Other Names for this Disease
- Craniofacial dysostosis type 1
- Crouzon craniofacial dysostosis
- Crouzon disease
See Disclaimer regarding information on this site. Some links on this page may take you to organizations outside of the National Institutes of Health.
craniosynostosis). This early fusion prevents the skull from growing normally and affects the shape of the head and face. The abnormal growth of the bones in the skull causes wide-set, bulging eyes, eyes that do not point in the same direction (strabismus), a beaked nose, and an underdeveloped upper jaw. Other features may include dental problems, hearing loss, and an opening in the lip and the roof of the mouth (cleft lip and palate). The severity of these signs and symptoms varies among affected people. People with Crouzon syndrome are usually of normal intelligence. Crouzon syndrome is caused by mutations in the FGFR2 gene and is inherited in an autosomal dominant fashion.Crouzon syndrome is a genetic disorder characterized by the premature fusion of certain skull bones (
Last updated: 3/24/2011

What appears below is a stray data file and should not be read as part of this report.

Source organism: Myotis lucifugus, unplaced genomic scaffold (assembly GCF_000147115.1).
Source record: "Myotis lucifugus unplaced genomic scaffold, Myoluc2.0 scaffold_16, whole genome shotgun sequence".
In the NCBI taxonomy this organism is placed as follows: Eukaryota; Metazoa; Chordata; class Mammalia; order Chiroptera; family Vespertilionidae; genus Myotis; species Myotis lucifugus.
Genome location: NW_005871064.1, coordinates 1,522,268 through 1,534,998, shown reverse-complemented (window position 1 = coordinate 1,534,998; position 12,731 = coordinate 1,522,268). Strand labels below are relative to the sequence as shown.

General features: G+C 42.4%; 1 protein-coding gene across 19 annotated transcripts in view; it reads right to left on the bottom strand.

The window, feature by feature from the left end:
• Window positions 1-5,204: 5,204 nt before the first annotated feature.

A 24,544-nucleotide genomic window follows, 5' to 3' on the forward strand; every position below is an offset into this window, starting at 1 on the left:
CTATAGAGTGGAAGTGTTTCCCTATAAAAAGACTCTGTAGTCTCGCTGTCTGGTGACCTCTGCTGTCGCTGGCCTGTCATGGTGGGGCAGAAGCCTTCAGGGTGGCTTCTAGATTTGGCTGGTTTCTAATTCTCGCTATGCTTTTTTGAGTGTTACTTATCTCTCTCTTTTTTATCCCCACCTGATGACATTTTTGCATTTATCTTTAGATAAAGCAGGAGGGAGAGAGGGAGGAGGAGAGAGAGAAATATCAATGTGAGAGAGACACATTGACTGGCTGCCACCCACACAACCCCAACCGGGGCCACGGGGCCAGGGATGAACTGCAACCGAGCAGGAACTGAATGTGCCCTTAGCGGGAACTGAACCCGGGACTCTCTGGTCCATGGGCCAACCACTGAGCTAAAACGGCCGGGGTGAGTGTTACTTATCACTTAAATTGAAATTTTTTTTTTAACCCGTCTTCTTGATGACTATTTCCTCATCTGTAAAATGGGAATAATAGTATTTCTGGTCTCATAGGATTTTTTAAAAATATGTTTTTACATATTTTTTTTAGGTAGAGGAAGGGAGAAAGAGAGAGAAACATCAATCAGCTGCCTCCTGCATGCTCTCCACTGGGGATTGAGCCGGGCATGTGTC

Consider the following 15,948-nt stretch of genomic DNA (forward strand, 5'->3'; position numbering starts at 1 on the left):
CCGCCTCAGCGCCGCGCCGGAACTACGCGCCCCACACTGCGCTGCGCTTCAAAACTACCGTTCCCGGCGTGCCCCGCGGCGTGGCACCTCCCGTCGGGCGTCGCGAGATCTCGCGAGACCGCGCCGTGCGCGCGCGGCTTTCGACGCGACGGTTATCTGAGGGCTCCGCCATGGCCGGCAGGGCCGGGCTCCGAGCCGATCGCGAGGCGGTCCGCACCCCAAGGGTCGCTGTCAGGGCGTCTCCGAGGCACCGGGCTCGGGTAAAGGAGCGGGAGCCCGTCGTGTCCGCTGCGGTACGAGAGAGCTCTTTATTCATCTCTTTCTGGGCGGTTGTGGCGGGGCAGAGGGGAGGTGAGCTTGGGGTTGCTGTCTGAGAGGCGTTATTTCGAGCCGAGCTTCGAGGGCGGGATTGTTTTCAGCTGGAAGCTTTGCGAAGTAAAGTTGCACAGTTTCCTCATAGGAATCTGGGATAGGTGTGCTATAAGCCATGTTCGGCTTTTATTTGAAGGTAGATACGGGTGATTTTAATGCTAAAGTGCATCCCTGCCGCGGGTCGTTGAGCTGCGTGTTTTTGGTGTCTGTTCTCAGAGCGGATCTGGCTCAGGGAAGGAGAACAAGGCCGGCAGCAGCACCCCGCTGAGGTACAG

- Crouzon syndrome. Genetics Home Reference. February 2008; http://ghr.nlm.nih.gov/condition/crouzon-syndrome. Accessed 3/24/2011.
- TheCleft Palate Foundation develops brief, informational documents that cover specific topic areas related to cleft lip and palate and other craniofacial disorders. Click on the link to read the Crouzon sydrome facsheet.
- The Children's Craniofacial Associaion has published a series of 'A Guide to Understanding' booklets for parents, which explain craniofacial conditions and their treatment. Click on the link to read the Guide to Understanding Crouzon Syndromebooklet.
- Genetics Home Reference (GHR) contains information on Crouzon syndrome. This website is maintained by the National Library of Medicine.
- Medscape Reference provides information on this topic. Click on the link to view this information. You may need to register to view the medical textbook, but registration is free.
- The Online Mendelian Inheritance in Man (OMIM) is a catalog of human genes and genetic disorders. Each entry has a summary of related medical articles. It is meant for health care professionals and researchers. OMIM is maintained by Johns Hopkins University School of Medicine.
- Orphanet is a European reference portal for information on rare diseases and orphan drugs. Access to this database is free of charge.
- PubMed is a searchable database of medical literature and lists journal articles that discuss Crouzon syndrome. Click on the link to view a sample search on this topic.